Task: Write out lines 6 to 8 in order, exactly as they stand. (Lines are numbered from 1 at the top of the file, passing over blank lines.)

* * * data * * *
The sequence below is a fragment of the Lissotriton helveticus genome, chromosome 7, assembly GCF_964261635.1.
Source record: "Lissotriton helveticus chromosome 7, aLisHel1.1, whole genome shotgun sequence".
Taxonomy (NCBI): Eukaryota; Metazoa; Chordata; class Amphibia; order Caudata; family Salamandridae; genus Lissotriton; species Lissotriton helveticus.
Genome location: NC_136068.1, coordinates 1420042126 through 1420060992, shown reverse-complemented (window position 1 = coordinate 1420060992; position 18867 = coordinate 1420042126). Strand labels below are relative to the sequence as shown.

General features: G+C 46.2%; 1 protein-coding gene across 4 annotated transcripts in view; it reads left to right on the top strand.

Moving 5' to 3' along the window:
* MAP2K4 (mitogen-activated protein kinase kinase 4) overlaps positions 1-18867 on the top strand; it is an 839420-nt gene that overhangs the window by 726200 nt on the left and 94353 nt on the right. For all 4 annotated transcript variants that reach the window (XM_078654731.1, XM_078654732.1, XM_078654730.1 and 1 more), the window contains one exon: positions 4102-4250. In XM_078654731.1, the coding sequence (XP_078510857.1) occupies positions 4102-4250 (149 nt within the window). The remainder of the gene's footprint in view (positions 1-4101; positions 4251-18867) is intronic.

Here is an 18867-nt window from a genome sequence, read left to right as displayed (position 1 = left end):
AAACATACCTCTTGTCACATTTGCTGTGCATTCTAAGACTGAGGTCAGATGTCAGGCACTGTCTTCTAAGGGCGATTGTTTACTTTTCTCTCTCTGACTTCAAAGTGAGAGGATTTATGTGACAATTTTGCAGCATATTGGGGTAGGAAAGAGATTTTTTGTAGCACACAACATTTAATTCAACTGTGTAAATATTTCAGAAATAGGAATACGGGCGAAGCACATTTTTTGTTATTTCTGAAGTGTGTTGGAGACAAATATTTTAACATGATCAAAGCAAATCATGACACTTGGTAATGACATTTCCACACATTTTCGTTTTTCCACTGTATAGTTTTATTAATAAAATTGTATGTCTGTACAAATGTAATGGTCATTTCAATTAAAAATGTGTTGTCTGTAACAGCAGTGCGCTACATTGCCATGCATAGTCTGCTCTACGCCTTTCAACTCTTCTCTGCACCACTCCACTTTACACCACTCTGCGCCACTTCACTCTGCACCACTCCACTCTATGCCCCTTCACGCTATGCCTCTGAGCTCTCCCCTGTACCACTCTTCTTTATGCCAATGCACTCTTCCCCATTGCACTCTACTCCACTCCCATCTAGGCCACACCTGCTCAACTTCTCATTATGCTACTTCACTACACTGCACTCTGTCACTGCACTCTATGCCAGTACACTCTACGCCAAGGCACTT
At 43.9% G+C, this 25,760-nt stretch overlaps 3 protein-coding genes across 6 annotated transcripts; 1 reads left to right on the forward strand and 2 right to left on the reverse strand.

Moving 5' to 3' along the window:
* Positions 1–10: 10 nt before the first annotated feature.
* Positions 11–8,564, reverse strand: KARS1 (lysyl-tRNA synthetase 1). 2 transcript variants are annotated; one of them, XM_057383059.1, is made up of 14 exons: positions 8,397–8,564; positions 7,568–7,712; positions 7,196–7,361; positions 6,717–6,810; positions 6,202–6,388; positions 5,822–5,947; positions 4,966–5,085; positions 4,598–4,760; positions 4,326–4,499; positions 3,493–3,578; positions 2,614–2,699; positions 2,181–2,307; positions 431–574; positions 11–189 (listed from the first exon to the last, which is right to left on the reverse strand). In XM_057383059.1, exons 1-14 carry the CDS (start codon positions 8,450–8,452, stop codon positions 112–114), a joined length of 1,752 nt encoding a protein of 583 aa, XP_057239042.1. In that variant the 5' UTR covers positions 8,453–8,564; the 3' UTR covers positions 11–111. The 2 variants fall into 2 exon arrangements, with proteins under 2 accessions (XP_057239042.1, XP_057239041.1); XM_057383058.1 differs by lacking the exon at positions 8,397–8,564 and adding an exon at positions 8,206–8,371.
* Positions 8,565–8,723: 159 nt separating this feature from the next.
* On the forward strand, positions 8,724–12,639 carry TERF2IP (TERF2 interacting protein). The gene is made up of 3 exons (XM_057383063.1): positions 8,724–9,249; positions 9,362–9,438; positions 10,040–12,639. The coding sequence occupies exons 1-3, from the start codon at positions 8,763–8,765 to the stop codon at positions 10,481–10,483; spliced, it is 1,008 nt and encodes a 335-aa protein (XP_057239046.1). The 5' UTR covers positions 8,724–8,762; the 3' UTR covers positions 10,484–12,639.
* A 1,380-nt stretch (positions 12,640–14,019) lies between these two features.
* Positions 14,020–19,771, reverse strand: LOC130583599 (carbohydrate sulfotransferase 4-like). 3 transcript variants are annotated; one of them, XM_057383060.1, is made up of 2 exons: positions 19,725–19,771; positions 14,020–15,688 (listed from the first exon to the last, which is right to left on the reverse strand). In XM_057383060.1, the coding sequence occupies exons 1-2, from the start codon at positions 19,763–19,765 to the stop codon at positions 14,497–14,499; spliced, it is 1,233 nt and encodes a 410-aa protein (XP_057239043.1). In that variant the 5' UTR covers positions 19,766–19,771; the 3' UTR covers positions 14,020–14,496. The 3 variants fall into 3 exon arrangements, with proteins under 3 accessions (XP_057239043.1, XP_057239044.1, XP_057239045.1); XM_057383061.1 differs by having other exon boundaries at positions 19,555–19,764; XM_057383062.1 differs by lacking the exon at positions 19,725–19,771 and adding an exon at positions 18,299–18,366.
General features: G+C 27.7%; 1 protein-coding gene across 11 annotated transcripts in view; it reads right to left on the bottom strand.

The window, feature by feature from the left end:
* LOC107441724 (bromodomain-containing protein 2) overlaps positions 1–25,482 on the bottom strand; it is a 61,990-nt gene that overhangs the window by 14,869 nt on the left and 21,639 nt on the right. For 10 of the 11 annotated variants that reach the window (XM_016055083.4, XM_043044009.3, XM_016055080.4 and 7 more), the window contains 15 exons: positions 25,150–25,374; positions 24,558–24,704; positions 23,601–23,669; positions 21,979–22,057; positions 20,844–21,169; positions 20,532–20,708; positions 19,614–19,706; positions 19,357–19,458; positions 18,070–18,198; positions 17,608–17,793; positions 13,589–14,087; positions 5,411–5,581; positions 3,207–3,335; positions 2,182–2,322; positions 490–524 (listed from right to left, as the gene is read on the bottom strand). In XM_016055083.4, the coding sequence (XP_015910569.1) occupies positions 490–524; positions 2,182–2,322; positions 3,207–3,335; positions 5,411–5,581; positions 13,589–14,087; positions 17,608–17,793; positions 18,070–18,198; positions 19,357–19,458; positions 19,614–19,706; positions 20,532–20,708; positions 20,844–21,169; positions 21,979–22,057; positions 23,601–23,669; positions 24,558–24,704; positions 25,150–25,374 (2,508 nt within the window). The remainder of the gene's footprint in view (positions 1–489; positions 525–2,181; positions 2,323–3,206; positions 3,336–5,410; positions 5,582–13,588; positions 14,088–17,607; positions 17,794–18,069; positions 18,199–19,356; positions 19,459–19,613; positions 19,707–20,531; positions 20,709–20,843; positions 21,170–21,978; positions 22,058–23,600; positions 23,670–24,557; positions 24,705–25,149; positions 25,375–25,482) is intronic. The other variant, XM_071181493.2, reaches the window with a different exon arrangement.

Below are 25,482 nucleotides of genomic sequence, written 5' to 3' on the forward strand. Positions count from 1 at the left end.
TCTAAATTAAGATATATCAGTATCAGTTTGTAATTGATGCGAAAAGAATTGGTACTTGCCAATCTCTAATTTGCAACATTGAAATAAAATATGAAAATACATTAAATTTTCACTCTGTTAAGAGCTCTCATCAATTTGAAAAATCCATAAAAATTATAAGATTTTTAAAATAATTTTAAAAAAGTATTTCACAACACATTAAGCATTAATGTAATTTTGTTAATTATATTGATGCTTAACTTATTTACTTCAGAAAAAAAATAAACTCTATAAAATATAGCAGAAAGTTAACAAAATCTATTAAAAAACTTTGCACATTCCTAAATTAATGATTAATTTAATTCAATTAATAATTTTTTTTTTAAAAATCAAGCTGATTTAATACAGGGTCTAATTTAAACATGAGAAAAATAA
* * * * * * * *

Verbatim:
Moving 5' to 3' along the window:
* MAP2K4 (mitogen-activated protein kinase kinase 4) overlaps positions 1-18867 on the top strand; it is an 839420-nt gene that overhangs the window by 726200 nt on the left and 94353 nt on the right. For all 4 annotated transcript variants that reach the window (XM_078654731.1, XM_078654732.1, XM_078654730.1 and 1 more), the window contains one exon: positions 4102-4250. In XM_078654731.1, the coding sequence (XP_078510857.1) occupies positions 4102-4250 (149 nt within the window). The remainder of the gene's footprint in view (positions 1-4101; positions 4251-18867) is intronic.

Here is an 18867-nt window from a genome sequence, read left to right as displayed (position 1 = left end):